Posted by Philip Poole on 2011-05-18
Nearly 50 years after the Samford name was attached to the institution’s name, Samford University is benefitting again from the continued generosity and foresight of Samford family members.
The university has received the proceeds from a multi-million dollar trust following the death of Virginia Samford Donovan, who died in January 2011. Mrs. Samford’s late husband, Frank P. Samford Jr., had established the charitable remainder trust in 1974 with a $2 million gift. Over the next 36 years, the trust paid 6 percent annually to Mr. and Mrs. Samford. The remainder that was given to Samford University earlier this year represented in excess of a six-fold increase from the original investment, according to university officials.
“This is just another wonderful example of the Samford family commitment to our university,” said university president Andrew Westmoreland. “Although their name is perpetually tied to the institution in many ways, this latest gift, established decades ago, is in its fruition going to ensure that their name and influence are carried forward by future generations of students.”
Samford’s board of trustees voted recently to use the trust as endowment for the university’s presidential scholars program, which will be renamed the Virginia and Frank Samford Jr. Presidential Scholarships. The trust will provide more than $230,000 in scholarships for the 2011-12 academic year and is expected to provide more than that on an annual basis perpetually, according to W. Randall Pittman, Samford’s vice president for advancement
This is the first endowment to be used specifically for the presidential scholars program, according to Pittman. Presidential scholarships recognize outstanding academic performance in a rigorous college preparatory curriculum, high standardized test scores, and demonstrated leadership in high school, church and the community. Individual awards range from $7,000 to full tuition.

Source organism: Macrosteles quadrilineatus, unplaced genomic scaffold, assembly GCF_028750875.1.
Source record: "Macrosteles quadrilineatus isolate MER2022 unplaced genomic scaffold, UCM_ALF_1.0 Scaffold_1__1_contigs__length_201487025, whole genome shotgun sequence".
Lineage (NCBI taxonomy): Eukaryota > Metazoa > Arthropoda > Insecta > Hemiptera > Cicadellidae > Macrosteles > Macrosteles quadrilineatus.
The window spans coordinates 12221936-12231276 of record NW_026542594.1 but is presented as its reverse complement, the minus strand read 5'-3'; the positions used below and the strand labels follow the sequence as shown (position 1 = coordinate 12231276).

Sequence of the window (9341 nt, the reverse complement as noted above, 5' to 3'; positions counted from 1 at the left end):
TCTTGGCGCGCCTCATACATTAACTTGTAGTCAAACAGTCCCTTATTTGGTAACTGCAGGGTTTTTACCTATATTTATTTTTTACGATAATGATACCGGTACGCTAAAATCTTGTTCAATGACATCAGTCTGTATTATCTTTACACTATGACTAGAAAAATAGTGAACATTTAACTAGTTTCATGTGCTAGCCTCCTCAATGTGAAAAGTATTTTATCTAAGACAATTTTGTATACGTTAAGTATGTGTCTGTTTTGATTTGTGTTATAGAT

“It is fitting to have the Samford name tied to one of our most prestigious scholarship programs,” Pittman said. “This fund will ensure that we always have a source to provide scholarships to some of our most deserving and hard-working students.”
The gift also makes a significant impact on the university’s multi-year $200 million “Campaign for Samford.” New scholarship funds, which totaled approximately $29.5 million as of April 30, account for about one-fourth of the funds raised to date for the campaign, Pittman said.
Mr. Samford was the son of Frank Park Samford Sr., who as chairman of the university’s board of trustees was instrumental in the mid-1950s campus relocation from the East Lake area of Birmingham to the suburb of Homewood. In 1965, the institution’s name was changed from Howard College to Samford University in honor of the Samford family, who at that time were the largest donors in school history.
Frank P. Samford Jr., who died in 1986, was an attorney and followed his father as chief executive officer of Liberty National Life Insurance Co., now known as Torchmark. Both men were active in civic, business, political, educational and cultural affairs.
Virginia Samford Donovan was well-known in the community for her support of the arts. The historic former Town and Gown Theatre was named in her honor in 2000 for efforts in its purchase and restoration.
The 1974 trust was established with shares of Liberty National stock.
The Samford family connection to the university spans more than nine decades. Mrs. Frank P. (Hattie Noland) Samford Sr. was first named to the board of trustees in the early 1930s. Her husband became a trustee in 1937 and served until his death in 1973.